For NDIS participants who do not own their own home and can’t make the necessary modifications to achieve a suitable living arrangement, they generally seek specialised housing under the Specialist Disability Accommodation scheme. SDA properties are purpose-built to incorporate the necessary provision to support participants’ disability-related needs and complex behaviour support needs.
Not only does SDA help participants to live independently (or, as independently as possible while accessing additional support), but specialist disability accommodation assists eligible participants in improving their social and communication skills, locates them close to healthcare facilities and keeps them out of aged care facilities.
To help encourage social and economic participation, the Australian Government made SDA open to private investors. With the opportunity to directly benefit the community and achieve returns greater than in a private rental property, many Australian property investors are now looking at how they can make the most of the SDA market.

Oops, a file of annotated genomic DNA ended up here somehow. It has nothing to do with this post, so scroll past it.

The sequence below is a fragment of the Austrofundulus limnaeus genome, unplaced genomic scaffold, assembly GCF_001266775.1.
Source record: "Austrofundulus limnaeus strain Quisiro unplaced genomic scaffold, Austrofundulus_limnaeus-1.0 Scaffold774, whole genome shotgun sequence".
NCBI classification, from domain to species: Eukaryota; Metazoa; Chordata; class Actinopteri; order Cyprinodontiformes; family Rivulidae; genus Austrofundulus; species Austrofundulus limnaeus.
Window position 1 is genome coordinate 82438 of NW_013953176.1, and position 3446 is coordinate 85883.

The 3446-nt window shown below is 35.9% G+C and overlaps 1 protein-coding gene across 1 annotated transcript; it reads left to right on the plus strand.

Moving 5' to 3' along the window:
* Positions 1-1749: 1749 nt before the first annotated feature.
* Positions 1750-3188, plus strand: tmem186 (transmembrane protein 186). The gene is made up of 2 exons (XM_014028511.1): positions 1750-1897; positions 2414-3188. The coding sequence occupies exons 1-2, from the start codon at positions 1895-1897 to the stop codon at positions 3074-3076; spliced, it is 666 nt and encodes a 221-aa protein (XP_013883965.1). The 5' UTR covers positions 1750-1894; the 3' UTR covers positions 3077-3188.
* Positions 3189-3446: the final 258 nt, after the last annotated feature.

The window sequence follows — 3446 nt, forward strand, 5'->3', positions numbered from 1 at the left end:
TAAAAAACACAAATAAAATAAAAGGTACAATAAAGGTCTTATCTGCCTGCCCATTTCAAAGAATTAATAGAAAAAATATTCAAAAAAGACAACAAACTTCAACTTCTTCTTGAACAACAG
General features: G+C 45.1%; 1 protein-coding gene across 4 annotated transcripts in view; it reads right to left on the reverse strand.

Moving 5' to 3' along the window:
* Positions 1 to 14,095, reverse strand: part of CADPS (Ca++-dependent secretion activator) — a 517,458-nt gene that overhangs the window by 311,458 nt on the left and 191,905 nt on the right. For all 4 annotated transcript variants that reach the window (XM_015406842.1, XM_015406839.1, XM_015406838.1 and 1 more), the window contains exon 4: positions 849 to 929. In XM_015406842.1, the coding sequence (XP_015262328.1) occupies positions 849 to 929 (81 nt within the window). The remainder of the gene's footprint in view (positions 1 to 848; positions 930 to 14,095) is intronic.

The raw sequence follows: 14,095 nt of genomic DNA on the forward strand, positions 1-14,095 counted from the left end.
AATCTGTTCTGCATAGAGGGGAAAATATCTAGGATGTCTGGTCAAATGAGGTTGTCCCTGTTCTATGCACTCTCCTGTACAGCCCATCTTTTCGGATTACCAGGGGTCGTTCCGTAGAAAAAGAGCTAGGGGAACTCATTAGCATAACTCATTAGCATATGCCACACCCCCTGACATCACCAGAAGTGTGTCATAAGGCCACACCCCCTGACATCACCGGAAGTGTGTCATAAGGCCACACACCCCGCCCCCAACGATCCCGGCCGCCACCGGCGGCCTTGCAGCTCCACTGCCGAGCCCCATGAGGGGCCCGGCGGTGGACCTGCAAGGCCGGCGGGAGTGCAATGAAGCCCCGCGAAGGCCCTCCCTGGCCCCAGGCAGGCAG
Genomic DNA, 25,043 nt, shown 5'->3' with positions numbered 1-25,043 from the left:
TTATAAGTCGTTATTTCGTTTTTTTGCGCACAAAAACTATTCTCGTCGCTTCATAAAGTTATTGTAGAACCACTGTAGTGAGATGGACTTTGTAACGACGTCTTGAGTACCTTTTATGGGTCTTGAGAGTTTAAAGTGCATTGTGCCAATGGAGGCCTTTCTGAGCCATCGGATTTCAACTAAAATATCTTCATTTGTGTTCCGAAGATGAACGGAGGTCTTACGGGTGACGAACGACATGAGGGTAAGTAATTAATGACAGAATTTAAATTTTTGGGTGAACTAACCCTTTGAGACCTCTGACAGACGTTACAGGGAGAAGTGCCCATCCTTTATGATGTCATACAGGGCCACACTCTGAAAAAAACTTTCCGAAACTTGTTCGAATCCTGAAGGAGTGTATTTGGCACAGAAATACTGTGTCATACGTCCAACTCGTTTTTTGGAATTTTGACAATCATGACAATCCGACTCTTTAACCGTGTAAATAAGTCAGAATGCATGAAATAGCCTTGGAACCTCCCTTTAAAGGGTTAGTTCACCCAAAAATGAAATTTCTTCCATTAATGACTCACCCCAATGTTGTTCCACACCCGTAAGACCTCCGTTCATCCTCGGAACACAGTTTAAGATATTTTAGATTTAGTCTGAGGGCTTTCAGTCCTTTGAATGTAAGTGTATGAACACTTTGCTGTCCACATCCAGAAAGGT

If upgrading an existing home to comply with the SDA requirements poses too many roadblocks, find an easier path with Apollo Investment — we are specialists in the NDIS investment process and can guide you from Step 1 through to completion.
Reach out to the team today to find a more efficient and cost-effective way to make a difference in the life of an Australian with disability via a long-term housing solution.
What is the Difference between community housing and SDA?
Social and community housing is offered by state and territory governments to Australians who are unable to afford to rent on the residential property market. Social and affordable housing is not designed for Australians living with disability, as it is not an individualised living option.
How do I find tenants for an SDA property?
To source eligible participants, your SDA provider will help connect with services for Australians seeking housing designed for SDA participants.
What is the National Disability Insurance Agency?
The National Disability Insurance Agency (NDIA) is an independent statutory agency who are responsible for implementing the National Disability Insurance Scheme (NDIS).